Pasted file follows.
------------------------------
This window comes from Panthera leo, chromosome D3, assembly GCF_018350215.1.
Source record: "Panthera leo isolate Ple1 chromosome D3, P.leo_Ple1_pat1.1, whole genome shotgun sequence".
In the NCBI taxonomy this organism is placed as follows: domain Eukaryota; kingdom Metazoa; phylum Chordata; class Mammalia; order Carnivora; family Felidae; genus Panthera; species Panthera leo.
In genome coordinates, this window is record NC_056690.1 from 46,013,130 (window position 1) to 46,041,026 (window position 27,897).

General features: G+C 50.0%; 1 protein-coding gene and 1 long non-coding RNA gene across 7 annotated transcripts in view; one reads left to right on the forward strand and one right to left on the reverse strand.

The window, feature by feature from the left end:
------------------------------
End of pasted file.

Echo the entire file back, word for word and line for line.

This window comes from Panthera leo, chromosome D3, assembly GCF_018350215.1.
Source record: "Panthera leo isolate Ple1 chromosome D3, P.leo_Ple1_pat1.1, whole genome shotgun sequence".
In the NCBI taxonomy this organism is placed as follows: domain Eukaryota; kingdom Metazoa; phylum Chordata; class Mammalia; order Carnivora; family Felidae; genus Panthera; species Panthera leo.
In genome coordinates, this window is record NC_056690.1 from 46,013,130 (window position 1) to 46,041,026 (window position 27,897).

General features: G+C 50.0%; 1 protein-coding gene and 1 long non-coding RNA gene across 7 annotated transcripts in view; one reads left to right on the forward strand and one right to left on the reverse strand.

The window, feature by feature from the left end: